Open every day 07:00-22:00 at 130 Park Lane, Macclesfield
Sunday March 19th - the end of April 2023
**NEW!!!** Try Kath's Easter-Break Activities - download the pdf below!
After a turbulent time, do you ever look around and notice rubble? It can be hard to decide whether this is the end - the final settling of raw materials - or the beginning: an uncomfortable place of uncertainty from which to build.
This is a portfolio of site-specific work has been created since lockdown in response to feelings of "pandemic hangover".
You're invited into the Doll's House and to try to find comfort in the uncertain situations. I found that my comfort came from interacting with objects that were sentimental or reconnected me with my values.
Each level explores the space using different sculptural objects with soft squishy textures to create comfort and make these uncertain times less intimidating...
Kathryn Tindale, artist, teacher and founder of Red Gate Farm Art, has been sharing her art adventures over the past 10 years. Her first UK exhibition took place with Art Macabre in 2015. Balancing an Art practice alongside a 20-year Artist-Teacher career has been challenging at times. In 2016, she relocated to Stockport to start a new adventure.
Kathryn lets the concepts lead the artwork working in a variety of materials including site specific sculpture, mixed media drawing and hand embroidery. She is currently studying her MA in Artist Teacher Practitioner at Oxford Brookes University and dabbling in filmmaking.
For more about the making process, read on...
The Process, written by Kathryn:
The journey for “From the Rubble with Love” started with a single doll which I carried everywhere for a year.
This doll captured all the daily grime of my life. I painted the doll with porous white paint to encourage the grime. I even invited another artist to try to destroy the doll which is why it looks slightly burnt.
I added other objects to my army: many dolls of different sizes and shapes all painted with matt, porous paint. I have a vessel (untitled piece) designed to be destroyed (and yet it is till going strong) as well as a movable mannequin and Russian dolls that conceal a pristine doll that is protected by the outer layer.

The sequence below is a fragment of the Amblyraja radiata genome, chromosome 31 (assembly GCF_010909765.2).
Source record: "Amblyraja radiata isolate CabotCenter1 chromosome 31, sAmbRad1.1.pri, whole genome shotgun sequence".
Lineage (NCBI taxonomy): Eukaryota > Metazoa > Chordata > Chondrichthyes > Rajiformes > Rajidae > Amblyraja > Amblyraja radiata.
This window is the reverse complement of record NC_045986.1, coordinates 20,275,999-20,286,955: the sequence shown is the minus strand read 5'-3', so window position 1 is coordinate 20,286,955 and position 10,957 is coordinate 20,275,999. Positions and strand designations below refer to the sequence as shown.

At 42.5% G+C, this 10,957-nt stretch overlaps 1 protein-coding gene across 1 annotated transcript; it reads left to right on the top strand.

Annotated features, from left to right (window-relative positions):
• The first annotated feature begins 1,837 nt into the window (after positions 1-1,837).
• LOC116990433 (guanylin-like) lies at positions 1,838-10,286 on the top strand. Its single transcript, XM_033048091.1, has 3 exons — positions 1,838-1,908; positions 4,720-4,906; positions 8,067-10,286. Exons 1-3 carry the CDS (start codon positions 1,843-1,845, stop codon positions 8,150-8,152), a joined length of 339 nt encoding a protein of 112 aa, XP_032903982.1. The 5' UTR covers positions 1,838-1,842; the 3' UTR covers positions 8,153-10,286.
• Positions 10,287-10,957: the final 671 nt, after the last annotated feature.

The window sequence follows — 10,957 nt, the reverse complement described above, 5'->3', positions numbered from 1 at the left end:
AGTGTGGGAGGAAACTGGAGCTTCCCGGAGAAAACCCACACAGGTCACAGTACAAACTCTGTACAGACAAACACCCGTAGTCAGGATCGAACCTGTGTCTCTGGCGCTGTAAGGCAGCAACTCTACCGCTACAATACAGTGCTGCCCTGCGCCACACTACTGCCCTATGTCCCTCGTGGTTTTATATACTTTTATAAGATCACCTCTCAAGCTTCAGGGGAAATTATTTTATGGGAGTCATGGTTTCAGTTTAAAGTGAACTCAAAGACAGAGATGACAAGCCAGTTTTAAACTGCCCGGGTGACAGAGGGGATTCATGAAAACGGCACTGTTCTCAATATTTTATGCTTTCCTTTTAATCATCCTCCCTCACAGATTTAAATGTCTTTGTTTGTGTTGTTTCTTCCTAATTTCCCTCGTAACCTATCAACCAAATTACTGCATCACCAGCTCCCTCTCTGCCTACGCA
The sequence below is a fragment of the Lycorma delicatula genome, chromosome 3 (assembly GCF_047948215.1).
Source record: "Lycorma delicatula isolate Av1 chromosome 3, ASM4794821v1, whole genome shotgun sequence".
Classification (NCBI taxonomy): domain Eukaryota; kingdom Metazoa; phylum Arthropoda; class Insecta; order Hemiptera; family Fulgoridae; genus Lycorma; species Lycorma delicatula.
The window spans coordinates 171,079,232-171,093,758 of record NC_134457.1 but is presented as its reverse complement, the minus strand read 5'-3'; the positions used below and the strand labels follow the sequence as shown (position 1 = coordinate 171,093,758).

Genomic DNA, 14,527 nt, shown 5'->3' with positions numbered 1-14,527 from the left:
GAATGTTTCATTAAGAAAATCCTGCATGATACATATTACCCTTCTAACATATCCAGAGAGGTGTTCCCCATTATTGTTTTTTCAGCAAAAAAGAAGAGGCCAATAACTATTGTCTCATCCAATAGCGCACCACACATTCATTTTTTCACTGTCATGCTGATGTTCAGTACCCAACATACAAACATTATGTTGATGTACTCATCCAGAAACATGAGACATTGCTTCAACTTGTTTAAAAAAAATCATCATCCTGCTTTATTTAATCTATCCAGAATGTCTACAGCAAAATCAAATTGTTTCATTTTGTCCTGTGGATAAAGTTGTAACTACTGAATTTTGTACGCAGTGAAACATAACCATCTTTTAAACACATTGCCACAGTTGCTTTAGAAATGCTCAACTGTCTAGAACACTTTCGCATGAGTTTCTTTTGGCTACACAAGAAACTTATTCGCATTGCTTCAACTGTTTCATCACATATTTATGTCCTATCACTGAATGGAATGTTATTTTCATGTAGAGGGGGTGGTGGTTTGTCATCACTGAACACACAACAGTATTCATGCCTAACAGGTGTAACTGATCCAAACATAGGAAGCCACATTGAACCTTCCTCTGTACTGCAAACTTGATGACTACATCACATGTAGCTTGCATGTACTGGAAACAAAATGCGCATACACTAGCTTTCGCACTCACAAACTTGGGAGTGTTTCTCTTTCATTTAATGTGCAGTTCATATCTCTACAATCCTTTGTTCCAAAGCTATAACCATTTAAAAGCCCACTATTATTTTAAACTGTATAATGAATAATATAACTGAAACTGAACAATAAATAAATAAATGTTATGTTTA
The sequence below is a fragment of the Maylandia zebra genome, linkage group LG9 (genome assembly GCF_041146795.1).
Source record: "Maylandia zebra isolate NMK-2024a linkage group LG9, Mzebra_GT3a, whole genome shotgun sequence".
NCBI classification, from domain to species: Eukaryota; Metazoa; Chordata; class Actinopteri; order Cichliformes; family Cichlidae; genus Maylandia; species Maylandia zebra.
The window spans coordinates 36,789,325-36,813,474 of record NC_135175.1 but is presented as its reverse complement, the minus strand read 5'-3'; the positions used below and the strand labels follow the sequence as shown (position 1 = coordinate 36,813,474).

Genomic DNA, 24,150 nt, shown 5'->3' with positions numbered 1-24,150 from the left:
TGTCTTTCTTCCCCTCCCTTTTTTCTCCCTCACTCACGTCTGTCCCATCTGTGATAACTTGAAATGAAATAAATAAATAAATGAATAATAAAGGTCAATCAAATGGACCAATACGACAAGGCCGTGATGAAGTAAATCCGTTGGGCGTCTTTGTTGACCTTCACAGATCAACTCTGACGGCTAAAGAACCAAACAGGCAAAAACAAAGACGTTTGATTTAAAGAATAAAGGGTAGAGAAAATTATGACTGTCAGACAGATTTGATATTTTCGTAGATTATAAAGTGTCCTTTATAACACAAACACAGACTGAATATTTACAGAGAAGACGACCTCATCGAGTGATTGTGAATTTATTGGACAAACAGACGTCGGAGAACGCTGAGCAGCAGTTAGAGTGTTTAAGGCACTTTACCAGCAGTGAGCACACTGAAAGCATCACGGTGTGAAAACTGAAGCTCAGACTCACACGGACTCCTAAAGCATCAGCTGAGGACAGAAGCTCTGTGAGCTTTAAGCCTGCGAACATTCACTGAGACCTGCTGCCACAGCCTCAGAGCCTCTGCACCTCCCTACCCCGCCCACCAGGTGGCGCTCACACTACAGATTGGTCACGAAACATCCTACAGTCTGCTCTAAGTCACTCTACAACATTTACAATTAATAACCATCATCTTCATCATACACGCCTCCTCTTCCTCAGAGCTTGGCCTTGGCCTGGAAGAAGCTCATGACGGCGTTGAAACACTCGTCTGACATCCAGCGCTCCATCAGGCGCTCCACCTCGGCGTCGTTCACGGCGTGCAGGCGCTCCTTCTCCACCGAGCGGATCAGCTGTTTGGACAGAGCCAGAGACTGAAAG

Each doll that sits in this exhibition has some significance to me during a time of uncertainty but I want you to think about what they mean and how they make you feel. I want you to think about times and space of uncertainty and consider which pieces, sculptures or entire rooms might provide you with comfort.
The individual stones are created from the same lino prints developed from automatic drawing. These prints were also used on the embroidery hoops. How many different stone prints can you see in the space? I found that, depending on the purpose, the stone prints can look very different as a stone, as a pattern or in a frame.
I wanted the squishiness to give a sense of comfort in the uncomfortable. Would you like to lie down on a floor of squishy stones? Would this provide you with comfort?
If you look really carefully at the stones, you should be able to find a print that is a smaller version of my Instagram logo – can you see it?
The embroidered hoops are created using lion printing using textiles printing inks on felt. These are then individually hand embroidered using a limited palette of thread. These are made mindfully aiming to remain present while slowing the pace. Each piece is individual – although some have the original print, I see different patterns in each piece and try to select a different section each time a new hoop is created. The embroidery hoops are varnished with wood varnish and have a print on the back. These can be used for display or can be worn! My favourite is the red thread, black print and red felt combo which I wear quite regularly.
The images on the walls represent different parts of my process of uncertainty. They create the atmosphere and set the scene for the
sculptural objects. Drawings include automatic drawing based on neurographics, observational drawings, emulsion transfers and photographs. I found focusing on process comforting during times of uncertainty and I wanted you to see the process alongside the outcomes.
This exhibition represents a moment in time rather than a finishing point: I’m excited to see where the rubble is going to lead me. This work is the culmination of research that I have been
exploring relating to identity and how we make sense of different parts of ourselves and how we find balance or reconnect these aspects of ourselves. Exhibiting the work in this way has produced some revelations in my process and my aesthetics with every piece communicating with each other.
The exhibition is open 07:00-22:00 from March 19th - the end of April 2023.